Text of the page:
Remodeling means to reshape or reconstruct. An orthodontist remodels ones mouth when braces are used to realign teeth. The Greek prefix “Ortho” means to straighten. Braces or orthoses by definition should correct any existing deformity. Remodeling orthotic support systems for various pathologies including Polio, Spina Bifida and CMT are available. Dynamic Bracing Solutions has created a systematic approach that will address the fixed or rigid foot and ankle in addition to knee deformities. This process can be used as a conservative treatment plan in place of surgery. In cases where surgery has been performed and problems persist, remodeling can still be effective.
Remodeling has been utilized in certain orthotic applications for decades and is still in practice today. Fracture braces realign certain fractures and hold bones in position until the fracture is healed. In fact, even the healing process of the bone is called remodeling. Scoliosis bracing of the spine applies triplanar corrective forces for extended periods of time for the purpose of remodeling the curve. The term triplanar refers to the three major planes of motion that comprise human movement. Ironically, this concept has not been applied to all orthotic systems. Most orthoses for the lower extremity are one-dimensional devices. They control forces in one plane only. Over time this type of orthosis becomes the cause of deformities in the remaining planes of motion. Human motion is three-dimensional. This fact cannot be ignored by the surgeon or the orthotist!
Surgery in itself presents complications. Any surgical procedure is serious and there is the potential for complications. In addition to the extended recovery time and rehabilitation, there are psychological issues involving inactivity, anxiety and family pressures. If orthotic intervention is to be used in place of surgery, the support system must address present and future deformities. Although the time frame varies, deformity is progressive. The use of a conventional or one-dimensional orthoses will only accommodate existing deformity; in addition, they are static rather than dynamic. The use of such devices may ultimately lead to surgery or the termination of ambulation.
The use of remodeling orthotic support systems is designed to decrease deformity over an extended period of time. This allows the individual to remain active during the treatment. In the case of surgery, the best alignment is obtained within the timeframe of the procedure without the possibility of improvement. Since the remodeling process is ongoing, the alignment potential is more favorable. As in any situation, prevention is better than correction after the fact. Remodeling is most effective when the joint structures and tissues are supple and not fixed or rigid; however, remodeling also works in these cases as well.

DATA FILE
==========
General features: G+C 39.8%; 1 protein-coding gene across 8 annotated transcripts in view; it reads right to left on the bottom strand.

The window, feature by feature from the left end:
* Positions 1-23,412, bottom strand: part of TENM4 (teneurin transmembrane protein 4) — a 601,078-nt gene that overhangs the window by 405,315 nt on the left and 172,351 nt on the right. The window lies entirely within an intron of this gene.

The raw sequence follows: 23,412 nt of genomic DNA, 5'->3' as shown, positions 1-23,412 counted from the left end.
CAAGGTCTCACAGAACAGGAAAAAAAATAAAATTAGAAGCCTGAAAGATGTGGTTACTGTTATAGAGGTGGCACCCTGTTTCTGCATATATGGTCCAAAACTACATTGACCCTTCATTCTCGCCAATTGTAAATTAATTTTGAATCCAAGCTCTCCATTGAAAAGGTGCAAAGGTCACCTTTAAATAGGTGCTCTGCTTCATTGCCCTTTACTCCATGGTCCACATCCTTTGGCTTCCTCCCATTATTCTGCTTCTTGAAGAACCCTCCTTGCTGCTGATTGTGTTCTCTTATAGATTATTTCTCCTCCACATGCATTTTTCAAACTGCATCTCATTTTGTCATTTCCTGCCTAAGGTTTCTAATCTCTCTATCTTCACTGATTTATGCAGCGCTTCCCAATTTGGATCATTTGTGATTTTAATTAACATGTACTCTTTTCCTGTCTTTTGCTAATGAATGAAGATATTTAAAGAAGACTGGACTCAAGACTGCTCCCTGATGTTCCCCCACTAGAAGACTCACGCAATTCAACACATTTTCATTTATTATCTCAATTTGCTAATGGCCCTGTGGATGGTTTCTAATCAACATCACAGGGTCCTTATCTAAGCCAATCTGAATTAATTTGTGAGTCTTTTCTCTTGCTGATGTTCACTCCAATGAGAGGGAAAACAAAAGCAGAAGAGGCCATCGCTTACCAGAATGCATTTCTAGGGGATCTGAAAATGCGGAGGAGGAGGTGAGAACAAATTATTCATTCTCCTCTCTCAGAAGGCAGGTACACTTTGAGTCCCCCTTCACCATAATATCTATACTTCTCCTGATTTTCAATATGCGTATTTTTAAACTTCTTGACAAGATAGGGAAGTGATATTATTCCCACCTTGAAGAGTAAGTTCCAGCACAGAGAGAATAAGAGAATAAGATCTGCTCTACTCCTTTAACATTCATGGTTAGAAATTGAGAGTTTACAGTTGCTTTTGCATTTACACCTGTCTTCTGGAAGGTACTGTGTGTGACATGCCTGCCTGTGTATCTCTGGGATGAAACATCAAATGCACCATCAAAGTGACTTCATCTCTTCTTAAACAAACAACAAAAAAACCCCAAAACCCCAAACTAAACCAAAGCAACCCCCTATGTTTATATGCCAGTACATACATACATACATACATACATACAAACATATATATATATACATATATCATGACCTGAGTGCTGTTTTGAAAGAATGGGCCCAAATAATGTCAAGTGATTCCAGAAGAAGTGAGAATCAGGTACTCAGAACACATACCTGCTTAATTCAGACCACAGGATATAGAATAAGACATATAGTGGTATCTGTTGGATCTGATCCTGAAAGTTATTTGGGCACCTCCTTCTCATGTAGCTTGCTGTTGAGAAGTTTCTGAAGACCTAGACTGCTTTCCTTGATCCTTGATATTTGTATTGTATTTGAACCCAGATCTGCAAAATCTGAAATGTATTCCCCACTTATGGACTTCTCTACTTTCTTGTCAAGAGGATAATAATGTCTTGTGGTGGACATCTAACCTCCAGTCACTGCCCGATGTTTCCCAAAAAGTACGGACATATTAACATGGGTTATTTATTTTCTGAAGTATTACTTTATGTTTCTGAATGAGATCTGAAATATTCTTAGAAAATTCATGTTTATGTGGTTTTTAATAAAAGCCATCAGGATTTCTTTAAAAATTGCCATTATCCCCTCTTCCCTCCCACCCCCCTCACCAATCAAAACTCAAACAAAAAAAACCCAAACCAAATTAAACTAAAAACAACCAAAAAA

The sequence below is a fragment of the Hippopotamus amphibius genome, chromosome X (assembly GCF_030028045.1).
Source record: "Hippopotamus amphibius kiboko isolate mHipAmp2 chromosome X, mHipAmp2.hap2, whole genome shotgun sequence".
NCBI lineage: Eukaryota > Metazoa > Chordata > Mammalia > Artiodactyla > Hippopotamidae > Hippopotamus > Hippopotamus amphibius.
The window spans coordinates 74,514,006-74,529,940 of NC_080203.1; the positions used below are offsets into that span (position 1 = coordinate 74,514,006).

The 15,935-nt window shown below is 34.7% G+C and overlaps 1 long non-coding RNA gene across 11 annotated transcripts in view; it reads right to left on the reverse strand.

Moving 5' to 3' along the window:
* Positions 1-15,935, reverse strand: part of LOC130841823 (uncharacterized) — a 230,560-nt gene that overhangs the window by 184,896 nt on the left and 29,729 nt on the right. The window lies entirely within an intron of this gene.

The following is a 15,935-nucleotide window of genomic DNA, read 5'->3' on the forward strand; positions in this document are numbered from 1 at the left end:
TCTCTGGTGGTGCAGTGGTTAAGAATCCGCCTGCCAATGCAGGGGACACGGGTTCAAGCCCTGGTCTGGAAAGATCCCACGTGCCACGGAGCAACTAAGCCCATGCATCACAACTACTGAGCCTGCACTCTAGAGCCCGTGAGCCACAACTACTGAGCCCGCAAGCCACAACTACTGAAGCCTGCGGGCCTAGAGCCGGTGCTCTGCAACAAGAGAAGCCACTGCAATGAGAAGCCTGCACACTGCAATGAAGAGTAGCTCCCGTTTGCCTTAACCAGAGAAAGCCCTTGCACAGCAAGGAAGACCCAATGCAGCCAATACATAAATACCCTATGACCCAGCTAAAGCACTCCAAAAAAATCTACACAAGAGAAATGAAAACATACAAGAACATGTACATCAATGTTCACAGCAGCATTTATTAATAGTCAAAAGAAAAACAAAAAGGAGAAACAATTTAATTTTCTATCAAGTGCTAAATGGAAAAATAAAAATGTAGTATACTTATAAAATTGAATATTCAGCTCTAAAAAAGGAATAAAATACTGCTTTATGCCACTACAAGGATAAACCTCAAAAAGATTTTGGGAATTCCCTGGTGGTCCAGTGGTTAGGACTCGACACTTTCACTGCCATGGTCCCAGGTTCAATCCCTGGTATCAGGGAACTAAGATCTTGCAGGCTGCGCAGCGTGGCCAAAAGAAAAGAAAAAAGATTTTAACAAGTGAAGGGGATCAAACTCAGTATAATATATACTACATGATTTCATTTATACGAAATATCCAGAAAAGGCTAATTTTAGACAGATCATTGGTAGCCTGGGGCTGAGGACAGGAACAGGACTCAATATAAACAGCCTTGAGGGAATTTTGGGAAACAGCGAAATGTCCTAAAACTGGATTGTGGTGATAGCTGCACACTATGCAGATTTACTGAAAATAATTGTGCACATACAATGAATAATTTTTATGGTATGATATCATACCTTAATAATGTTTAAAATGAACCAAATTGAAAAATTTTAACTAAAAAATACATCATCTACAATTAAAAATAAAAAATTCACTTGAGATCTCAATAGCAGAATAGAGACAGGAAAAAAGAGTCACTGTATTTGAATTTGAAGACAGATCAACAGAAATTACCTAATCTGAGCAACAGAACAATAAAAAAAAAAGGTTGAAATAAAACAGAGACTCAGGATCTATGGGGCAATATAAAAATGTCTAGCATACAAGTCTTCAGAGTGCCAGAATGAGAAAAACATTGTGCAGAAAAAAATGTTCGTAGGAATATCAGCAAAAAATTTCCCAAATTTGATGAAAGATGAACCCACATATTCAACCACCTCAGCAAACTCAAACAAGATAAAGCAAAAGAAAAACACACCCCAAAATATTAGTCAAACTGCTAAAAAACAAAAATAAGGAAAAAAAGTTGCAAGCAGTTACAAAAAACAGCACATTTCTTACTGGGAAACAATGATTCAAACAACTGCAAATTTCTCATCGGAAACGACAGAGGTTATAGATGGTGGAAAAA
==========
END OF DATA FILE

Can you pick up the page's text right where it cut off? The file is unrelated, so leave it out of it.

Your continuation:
The process requires very skilled practitioners along with committed clients to be successful. As in the case of the orthodontist, follow-up visits would be required to maintain constant corrective pressures as the fixed deformities slowly give way. As alignment improves, so does balance, weight distribution on the foot and reduction of the deforming forces. Each degree of improvement makes a difference. Remodeling is a corrective process that takes time. In some cases, only a few months are required while other cases take longer depending on complexities. Positive outcomes have been obtained utilizing this technique.
The Remodeling process requires advanced skills and techniques that maintain consistent triplanar corrective forces in both stance phase and swing phase of the gait cycle. The corrective forces are applied at all times while the remodeling device is worn. The remodeling process works continuously while sitting, walking or lying down. The Remodeling device is functionally utilized like any other AFO for walking. As the deformities decrease, there will be a corresponding increase in balance, security and function.
Orthotic support systems that incorporate remodeling techniques are temporary. The objective is to maximize potential. As the foot and ankle become more supple, increased corrective forces can be applied. The first orthosis can be adjusted as long as the triplanar control is maintained. It would be counterproductive to continue beyond this point as it would limit further improvements and possibly cause regression. Eventually, a new orthosis would have to be fabricated reflecting the positive changes and allow for the continuation of corrective forces and continued progress.